While Sebso, the fictional Jewish FBI agent, is depicted in the series as half-hearted, inept, and ultimately corruptible, Davis’ study brings back to life the amazing career of the colorful, and incredibly successful, Jewish enforcer of the dry laws, agent Izzy Einstein, whose astonishing record—4,932 arrests in five years, with a 95 percent conviction rate—made him by far the most prolific agent of the Prohibition era. Described by Time magazine as a “fat little Austrian Jew,” Einstein, together with his partner Moe Smith, employed a large and comical array of contrivances—from blackface to drag—to enforce the law, all wonderfully culled by Davis from Einstein’s sensational autobiography, Prohibition Agent No. 1.
The narrative arc of Jews and Booze is astutely limited, beginning with the rapid rise of Jews in the American whiskey trade in the late 19th century to the repeal of the Volstead Act in 1933. The establishment of the Woman’s Christian Temperance Union in 1874 serves Davis well as an opening point of reference in her exploration of the inherent tensions between the puritanically motivated advocates of a “dry” America and American Jews’ cultural values, political convictions, and economic interests. Davis competently, if at times too superficially, records the religious role played by wine in the practice of many of Judaism’s rituals, as well as the historical involvement of European Jews in wine production and the liquor trade going back almost a millennium, from medieval Franco-Germany to the late 19th-century Russian Empire. This deep historical Jewish involvement with alcohol combined with liberal modern Jewish political sensibilities, especially American Jews’ dual commitments to both religion-state separation and free-market enterprise, did not sit easily with the Prohibitionists’ deeply conservative agenda of Christianizing America. Davis makes it obvious why Jews—as a vulnerable immigrant group and religious minority, as adherents of a religion whose rituals require the use of wine, and as a community with a highly disproportionate representation in the alcohol trade—aligned themselves with the “wets” in their decades-long battle to keep alcohol legal and available.
The book’s first half focuses on the surprisingly prominent role played by Jewish immigrants to America in the production, wholesale distribution, and retail dispensation of alcohol, all across the land, from the industrial stills of Tennessee, Kentucky, Ohio, and Illinois to the barrooms of crowded, lower-class neighborhoods of America’s major cities, from Atlanta and Charleston to Manhattan’s Lower East Side and Newark’s Third Ward. Davis’ depiction of the numerous alcohol industrialists from among American Reform Judaism’s leading philanthropists during its initial period of development in the United States is particularly rich. That the fortunes made by Jewish whiskey distillers—particularly in Cincinnati, home to this day of the world Reform movement’s flagship rabbinical seminary, the Hebrew Union College of America—endowed some of the country’s most important institutions of Jewish higher learning, including the greatest Judaica research library in the Diaspora, is illustrative of how respectable the alcohol industry was before the agitations for temperance by evangelical Christian polemicists began to take root in the final decade of the 19th century.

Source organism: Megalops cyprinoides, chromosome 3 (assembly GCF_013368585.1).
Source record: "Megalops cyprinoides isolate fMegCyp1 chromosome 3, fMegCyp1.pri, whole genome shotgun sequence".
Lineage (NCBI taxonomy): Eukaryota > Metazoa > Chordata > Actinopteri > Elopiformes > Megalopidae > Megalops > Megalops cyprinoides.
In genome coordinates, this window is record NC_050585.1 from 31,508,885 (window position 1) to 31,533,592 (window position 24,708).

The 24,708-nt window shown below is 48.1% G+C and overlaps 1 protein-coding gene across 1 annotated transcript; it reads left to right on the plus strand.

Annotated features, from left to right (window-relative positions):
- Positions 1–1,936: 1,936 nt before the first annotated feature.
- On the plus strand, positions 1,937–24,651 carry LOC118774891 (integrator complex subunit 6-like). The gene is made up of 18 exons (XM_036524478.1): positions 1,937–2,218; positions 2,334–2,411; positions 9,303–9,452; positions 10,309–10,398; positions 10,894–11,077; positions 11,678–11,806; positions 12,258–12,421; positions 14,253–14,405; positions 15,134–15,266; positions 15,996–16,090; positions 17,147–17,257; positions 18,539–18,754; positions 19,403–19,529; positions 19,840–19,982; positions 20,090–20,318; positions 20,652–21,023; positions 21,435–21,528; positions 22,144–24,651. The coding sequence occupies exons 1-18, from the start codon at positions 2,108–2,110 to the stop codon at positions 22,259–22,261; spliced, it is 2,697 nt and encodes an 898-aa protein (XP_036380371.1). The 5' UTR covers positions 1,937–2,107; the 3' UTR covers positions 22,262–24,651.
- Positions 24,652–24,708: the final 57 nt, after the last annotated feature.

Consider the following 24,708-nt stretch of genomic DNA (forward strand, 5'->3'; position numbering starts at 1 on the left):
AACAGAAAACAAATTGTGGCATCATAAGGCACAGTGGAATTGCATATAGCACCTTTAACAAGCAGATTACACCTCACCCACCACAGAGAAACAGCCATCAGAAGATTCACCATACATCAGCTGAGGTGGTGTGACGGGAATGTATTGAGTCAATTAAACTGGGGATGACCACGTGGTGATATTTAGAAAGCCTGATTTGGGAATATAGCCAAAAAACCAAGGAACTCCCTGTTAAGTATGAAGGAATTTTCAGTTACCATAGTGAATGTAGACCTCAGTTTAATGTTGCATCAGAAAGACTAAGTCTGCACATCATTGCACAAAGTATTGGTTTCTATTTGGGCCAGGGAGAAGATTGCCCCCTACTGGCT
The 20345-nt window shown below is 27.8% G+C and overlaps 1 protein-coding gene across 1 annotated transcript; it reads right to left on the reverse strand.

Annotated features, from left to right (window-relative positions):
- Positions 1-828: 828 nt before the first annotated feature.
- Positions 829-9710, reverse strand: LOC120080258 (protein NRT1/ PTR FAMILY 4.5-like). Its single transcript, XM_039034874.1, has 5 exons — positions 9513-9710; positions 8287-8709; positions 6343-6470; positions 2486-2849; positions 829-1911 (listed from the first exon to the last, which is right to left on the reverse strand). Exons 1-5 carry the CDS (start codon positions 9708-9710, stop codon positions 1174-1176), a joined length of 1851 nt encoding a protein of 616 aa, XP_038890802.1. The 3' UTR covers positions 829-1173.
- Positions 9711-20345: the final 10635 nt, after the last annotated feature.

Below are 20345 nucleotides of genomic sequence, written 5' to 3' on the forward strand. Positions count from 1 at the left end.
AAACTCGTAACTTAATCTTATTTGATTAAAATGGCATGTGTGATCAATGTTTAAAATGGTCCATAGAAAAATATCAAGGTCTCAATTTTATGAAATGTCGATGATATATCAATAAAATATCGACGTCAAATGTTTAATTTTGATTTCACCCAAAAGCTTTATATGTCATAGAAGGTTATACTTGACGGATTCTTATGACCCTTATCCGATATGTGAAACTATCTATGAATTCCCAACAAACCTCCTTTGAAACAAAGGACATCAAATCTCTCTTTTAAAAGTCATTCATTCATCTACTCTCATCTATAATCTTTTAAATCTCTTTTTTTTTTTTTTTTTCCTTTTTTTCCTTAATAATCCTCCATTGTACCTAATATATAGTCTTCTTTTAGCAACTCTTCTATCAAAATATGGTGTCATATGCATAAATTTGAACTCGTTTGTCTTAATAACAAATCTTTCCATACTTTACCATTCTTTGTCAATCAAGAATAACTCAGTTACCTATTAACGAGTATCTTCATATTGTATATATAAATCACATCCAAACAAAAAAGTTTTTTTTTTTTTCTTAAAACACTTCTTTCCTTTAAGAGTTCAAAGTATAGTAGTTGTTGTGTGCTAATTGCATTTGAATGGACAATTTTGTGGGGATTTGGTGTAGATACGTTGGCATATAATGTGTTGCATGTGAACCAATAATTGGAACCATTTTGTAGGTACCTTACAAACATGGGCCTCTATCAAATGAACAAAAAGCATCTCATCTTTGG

Davis culls from the sermons of America’s most distinguished Orthodox and Reform rabbis, such as Marcus Jastrow and Isaac Mayer Wise, in fashioning a compelling portrait of the regnant Jewish position in the increasingly heated political debates about alcohol regulation. The title of her chapter on Jewish attitudes to alcohol during the pre-Prohibition period, “Do As We Israelites Do” (a quotation from an essay by Rabbi Jastrow), succinctly captures that position, namely that alcohol ought to remain legal and widely available, while those who partake of it should practice moderation, as the Jews have done from time immemorial.
Judaism rejects the notions of beauty that underscore Christian classical music, from Bach to Mozart—but the music still speaks to us